I'm not married because... no one ever asked me to marry him. Well, maybe someone did once as a joke or something. But to be quite frank, I've never been in a serious enough relationship that we were thinking about marriage.
I've been in love before. But that's different. When I fall in love, I tend to do it all by myself with very little encouragement from the object of my affection. And strangely, I fall hard. It takes me years to recover. It's bizarre. I don't know why I'm this way, but I am. And it doesn't bother me enough that I feel like I should try to change it. In fact, eventually I figure it'll be a good thing when I fall for someone who actually loves me back and then I'll be totally loyal to that one person. Forever. I'm kind of looking forward to it.
But until then, I heart my single life. I get everything my way. I can do things on a whim. I don't have to support anyone else on my salary so I get to work at jobs I like as opposed to the ones that earn big bucks. It's awesome.
Don't get me wrong, I am all for marriage and family life and following the celestial plan, et cetera, et cetera. I fully support people who choose to marry young or who are blessed to find someone early on in life. I'm not saying my life is the ideal.
But I'm also not saying it's the end of the world if you're not married by the time you're thirty.
Why am I even talking about this? Keep in mind that I live in Provo. When I first moved here I was eighteen and one of my roommates was twenty-three and she was completely devastated by the fact that she was graduating from BYU and hadn't gotten married. I liked this girl. She was sweet and a little wacky in an endearing way. But I couldn't stand it when she looked down on herself because of her relationship status or rather her lack of a relationship status.
There is so much that is wrong with that mentality.
Obviously everyone has their ups and downs and I'll admit that there are times I wander into that line of thinking. I haven't always been so cool with my single lady lifestyle. But the older I get--imagine me stroking my beard pensively here--the more I realize a few things:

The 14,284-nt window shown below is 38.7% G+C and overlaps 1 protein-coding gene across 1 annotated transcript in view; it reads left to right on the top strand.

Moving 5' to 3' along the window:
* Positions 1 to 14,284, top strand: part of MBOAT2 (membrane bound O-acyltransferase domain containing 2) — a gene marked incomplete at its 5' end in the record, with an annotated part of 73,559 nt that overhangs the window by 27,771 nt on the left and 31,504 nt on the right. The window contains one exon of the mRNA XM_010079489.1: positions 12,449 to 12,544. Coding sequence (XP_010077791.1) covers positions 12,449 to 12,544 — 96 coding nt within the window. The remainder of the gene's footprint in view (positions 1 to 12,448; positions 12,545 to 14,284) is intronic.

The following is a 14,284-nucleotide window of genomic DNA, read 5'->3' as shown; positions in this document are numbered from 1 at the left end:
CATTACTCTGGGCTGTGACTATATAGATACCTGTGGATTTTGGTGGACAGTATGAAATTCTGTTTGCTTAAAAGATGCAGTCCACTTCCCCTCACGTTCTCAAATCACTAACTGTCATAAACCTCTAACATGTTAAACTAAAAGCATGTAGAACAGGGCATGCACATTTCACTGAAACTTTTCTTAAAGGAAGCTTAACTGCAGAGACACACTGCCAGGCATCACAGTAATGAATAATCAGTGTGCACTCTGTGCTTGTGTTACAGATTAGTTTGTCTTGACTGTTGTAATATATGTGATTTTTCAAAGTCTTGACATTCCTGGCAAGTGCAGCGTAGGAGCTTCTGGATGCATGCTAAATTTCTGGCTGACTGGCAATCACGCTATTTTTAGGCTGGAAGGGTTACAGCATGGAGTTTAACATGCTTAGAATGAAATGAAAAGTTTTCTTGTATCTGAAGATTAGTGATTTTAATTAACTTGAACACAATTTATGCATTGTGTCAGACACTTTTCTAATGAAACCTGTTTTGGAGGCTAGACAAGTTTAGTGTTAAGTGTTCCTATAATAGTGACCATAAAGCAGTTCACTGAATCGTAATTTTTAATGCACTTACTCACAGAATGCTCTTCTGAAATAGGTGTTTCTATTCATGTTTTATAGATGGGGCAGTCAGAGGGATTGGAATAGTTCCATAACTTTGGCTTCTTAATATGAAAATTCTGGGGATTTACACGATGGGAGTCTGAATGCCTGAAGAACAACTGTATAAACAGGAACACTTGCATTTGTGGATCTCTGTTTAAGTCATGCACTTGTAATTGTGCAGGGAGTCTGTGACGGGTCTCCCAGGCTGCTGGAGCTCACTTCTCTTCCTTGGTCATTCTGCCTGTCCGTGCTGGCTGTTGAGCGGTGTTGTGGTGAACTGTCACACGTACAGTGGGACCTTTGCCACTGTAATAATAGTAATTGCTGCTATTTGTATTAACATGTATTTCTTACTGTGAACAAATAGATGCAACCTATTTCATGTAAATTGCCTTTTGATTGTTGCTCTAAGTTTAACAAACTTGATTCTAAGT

1. God has a plan for me and it's personalized. He knows exactly what I need to learn and when I need to learn it.
2. I'm doing my best to follow God's plan. I'm not perfect, but I'm trying, you know?
3. God is powerful. If He really wanted me to be married right now, I'm pretty sure He could arrange for that to happen.
4. There are things that I can do now and ways that I can serve that I wouldn't be able to if I were married. For example, if you're married and have young children, you can't be an ordinance worker at the temple. I've loved serving in the temple.
Ditto for when I taught seminary awhile ago. Or when I was a counselor at Girls Camp.
Or even when I worked as a nanny. Maybe I could've done some of those things if I were married and had kids, and I'm sure I would've had lots of other opportunities to serve. But not in the same ways. And I wouldn't have learned the same things or become the same person that I am now.
5. Eventually, as long as I do my part, I'll get everything I've ever dreamed of and then some.
Speaking about Christ's parable of the laborers in the vineyard, Elder Holland said,
My beloved brothers and sisters, what happened in this story at 9:00 or noon or 3:00 is swept up in the grandeur of the universally generous payment at the end of the day. The formula of faith is to hold on, work on, see it through, and let the distress of earlier hours—real or imagined—fall away in the abundance of the final reward. . . . So don’t hyperventilate about something that happened at 9:00 in the morning when the grace of God is trying to reward you at 6:00 in the evening—whatever your labor arrangements have been through the day.I love this quote (seriously, who doesn't love Elder Holland?) because it reminds me that in the eternal perspective it really doesn't matter when I get married or have kids or do any of the other milestone things that people tend to use to measure their progress in life. What matters most is that I'm grateful for the abundance of blessings I do have and that I look forward with faith and hope to the ones I'll have someday.
I'm not worried about it. It'll happen when it's supposed to. And in the meantime, I'm having a blast.
In case you're wondering, that Elder Holland quote is from this talk, which is called The Laborers in the Vineyard. It's awesome. One of my all-time faves. You should really read/watch/listen to it again. Or for the first time if you happened to miss it.